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New Oklahoma lawmaker seeks to end no-fault divorce

On Behalf of | Feb 27, 2024 | Family Law |

In recent decades, no-fault divorce has become an increasingly popular option for couples. Even if a spouse has one of the commonly designated grounds for divorce, like adultery or alcohol abuse, they may not want to use it.

Couples typically want to keep their private issues private. By agreeing to “no-fault” grounds like “irreconcilable differences” or “incompatibility” as it’s known in Oklahoma, they can part ways without accusations of wrongdoing or bad behavior that could be harmful to a spouse’s reputation, career or their relationship with their children.

There’s been a movement by some lawmakers lately, particularly in southern states, to end no-fault divorce. These lawmakers often claim that it makes ending a marriage too “easy.” By returning to a fault-based system, they hope to lessen the number of divorces.

The movement to end no-fault divorce in Oklahoma has previously been unsuccessful. However, a newly sworn-in state senator has revived it. He has filed a bill that would do away with no-fault divorce in our state. The lawmaker, who is also a pastor, has called no-fault divorce “an abolition of marital obligation.”

If his efforts succeed, anyone seeking to divorce would have to provide evidence that their spouse is guilty of one of the remaining grounds for divorce, including “unknown pregnancy” or “extreme cruelty.”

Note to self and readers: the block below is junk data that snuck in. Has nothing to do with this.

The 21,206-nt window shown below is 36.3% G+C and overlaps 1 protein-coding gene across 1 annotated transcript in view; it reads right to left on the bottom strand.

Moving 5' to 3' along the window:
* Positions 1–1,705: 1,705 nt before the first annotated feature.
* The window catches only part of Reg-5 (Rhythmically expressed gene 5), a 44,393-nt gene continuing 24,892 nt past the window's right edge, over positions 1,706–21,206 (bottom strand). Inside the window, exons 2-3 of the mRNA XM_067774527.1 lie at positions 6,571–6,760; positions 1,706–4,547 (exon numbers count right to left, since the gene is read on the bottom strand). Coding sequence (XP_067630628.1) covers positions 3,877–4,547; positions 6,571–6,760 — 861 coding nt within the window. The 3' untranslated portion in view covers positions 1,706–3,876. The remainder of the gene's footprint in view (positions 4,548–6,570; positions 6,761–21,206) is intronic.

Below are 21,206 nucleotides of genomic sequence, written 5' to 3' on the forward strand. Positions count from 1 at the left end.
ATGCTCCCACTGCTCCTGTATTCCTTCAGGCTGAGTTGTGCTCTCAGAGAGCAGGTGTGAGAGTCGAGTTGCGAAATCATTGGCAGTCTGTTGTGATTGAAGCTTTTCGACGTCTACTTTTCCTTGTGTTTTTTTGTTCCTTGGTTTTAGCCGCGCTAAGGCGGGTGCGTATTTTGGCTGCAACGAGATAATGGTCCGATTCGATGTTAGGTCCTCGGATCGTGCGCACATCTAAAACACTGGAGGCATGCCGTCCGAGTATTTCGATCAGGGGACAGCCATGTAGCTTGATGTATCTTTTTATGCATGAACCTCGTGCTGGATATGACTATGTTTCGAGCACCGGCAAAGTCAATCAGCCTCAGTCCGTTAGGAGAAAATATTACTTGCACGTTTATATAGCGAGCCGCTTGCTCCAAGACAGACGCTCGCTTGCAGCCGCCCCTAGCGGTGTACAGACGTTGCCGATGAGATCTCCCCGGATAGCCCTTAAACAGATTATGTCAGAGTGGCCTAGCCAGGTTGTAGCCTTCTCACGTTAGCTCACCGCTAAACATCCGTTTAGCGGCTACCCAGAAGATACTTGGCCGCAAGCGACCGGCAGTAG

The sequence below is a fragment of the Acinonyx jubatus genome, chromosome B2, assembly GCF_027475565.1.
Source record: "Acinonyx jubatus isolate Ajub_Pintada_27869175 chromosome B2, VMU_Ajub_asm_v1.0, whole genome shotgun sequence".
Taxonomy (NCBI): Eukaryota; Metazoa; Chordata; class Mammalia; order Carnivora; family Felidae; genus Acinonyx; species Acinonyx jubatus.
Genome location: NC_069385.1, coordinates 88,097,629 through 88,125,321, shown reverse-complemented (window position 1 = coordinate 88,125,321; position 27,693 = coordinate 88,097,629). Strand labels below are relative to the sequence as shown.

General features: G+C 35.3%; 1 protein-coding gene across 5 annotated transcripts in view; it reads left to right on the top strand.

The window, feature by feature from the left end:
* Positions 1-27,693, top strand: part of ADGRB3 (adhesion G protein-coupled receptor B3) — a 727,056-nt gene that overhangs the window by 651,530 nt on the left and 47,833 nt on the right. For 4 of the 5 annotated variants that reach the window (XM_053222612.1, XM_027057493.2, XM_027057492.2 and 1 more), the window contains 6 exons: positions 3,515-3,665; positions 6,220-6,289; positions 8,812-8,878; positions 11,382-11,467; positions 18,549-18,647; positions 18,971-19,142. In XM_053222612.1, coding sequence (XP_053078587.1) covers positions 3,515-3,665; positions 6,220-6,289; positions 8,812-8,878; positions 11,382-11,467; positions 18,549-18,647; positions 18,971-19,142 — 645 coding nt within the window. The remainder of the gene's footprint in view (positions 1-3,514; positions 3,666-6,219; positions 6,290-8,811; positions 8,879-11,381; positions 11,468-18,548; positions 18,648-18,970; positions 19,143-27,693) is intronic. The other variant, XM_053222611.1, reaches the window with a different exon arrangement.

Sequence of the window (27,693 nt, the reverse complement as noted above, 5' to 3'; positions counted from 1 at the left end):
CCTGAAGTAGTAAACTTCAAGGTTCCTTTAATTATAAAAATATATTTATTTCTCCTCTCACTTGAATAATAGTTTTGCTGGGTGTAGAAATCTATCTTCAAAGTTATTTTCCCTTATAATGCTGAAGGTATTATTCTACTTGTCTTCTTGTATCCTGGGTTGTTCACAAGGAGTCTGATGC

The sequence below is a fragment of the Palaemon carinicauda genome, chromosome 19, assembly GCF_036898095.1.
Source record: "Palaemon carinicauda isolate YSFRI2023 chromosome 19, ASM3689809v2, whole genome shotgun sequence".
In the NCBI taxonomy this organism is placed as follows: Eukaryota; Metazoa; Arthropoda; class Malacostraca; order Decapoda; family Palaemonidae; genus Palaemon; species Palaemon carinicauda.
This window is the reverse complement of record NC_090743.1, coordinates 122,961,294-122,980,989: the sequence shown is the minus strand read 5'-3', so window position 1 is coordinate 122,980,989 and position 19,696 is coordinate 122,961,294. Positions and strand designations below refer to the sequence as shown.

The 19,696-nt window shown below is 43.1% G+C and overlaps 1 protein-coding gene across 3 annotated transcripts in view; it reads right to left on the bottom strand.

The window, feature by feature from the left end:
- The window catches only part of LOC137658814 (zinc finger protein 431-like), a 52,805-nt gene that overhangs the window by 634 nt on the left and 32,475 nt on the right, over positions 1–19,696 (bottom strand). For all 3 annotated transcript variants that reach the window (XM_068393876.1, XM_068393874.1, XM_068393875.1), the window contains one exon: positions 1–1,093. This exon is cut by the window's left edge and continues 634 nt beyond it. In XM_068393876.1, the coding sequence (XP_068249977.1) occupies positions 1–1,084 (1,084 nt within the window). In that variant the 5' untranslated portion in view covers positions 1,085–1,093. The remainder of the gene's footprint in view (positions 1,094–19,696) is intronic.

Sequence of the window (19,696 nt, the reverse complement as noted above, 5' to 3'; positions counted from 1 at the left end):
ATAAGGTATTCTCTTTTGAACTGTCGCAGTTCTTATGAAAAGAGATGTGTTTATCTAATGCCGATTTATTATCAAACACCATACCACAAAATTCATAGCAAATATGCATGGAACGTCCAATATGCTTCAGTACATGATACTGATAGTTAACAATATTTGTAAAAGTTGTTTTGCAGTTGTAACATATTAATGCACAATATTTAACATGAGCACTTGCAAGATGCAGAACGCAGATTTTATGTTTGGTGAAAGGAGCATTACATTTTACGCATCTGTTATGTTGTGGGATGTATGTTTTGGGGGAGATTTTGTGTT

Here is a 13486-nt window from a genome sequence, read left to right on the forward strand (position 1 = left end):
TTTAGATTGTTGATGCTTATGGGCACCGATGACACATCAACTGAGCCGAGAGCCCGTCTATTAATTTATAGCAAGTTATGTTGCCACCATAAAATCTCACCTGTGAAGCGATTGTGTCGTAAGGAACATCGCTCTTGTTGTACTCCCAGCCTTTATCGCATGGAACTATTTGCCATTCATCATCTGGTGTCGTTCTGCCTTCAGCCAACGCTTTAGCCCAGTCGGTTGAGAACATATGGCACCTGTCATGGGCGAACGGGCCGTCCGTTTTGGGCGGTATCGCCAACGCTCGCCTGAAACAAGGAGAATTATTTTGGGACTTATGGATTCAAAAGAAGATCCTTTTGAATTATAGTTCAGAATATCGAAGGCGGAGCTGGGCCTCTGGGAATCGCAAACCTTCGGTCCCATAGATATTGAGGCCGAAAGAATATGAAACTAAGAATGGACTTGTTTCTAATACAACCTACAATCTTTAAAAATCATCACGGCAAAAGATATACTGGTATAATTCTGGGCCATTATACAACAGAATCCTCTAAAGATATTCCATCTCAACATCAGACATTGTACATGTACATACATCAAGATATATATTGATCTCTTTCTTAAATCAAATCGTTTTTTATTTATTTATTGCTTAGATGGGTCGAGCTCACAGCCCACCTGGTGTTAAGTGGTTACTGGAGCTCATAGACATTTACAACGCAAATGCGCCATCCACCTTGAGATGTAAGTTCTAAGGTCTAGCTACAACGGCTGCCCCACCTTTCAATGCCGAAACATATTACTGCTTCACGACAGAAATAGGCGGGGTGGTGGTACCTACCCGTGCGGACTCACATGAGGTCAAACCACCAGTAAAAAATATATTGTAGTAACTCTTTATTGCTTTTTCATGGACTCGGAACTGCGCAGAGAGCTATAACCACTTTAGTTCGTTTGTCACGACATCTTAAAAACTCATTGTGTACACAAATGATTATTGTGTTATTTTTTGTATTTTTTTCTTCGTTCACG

What harm can come from requiring someone to prove fault?

Advocates for domestic violence victims argue that this would make it more difficult for those in abusive marriages to escape because they’d have to prove the “extreme cruelty.” Further, those opposed to the bill argue the courts would become hopelessly clogged with spouses having to prove their grounds for divorce and getting a divorce would take longer and cost more.

One policy expert called the bill “one of the most embarrassing and appalling bits of legislation to trickle through a freshman legislator’s pen.” That policy expert, who got a no-fault divorce years ago, adds, “Divorce doesn’t have to be contentious. It doesn’t have to be about blame. It can be about the pursuit of one’s own happiness.”

The bill has a long way to go before becoming a law and plenty of opposition. However, as we’ve seen in recent years, lawmakers and courts can move quickly when they are determined to make change -– upending people’s lives in the process. That’s one reason it’s critical to have sound legal guidance if you’re an Oklahoman contemplating divorce.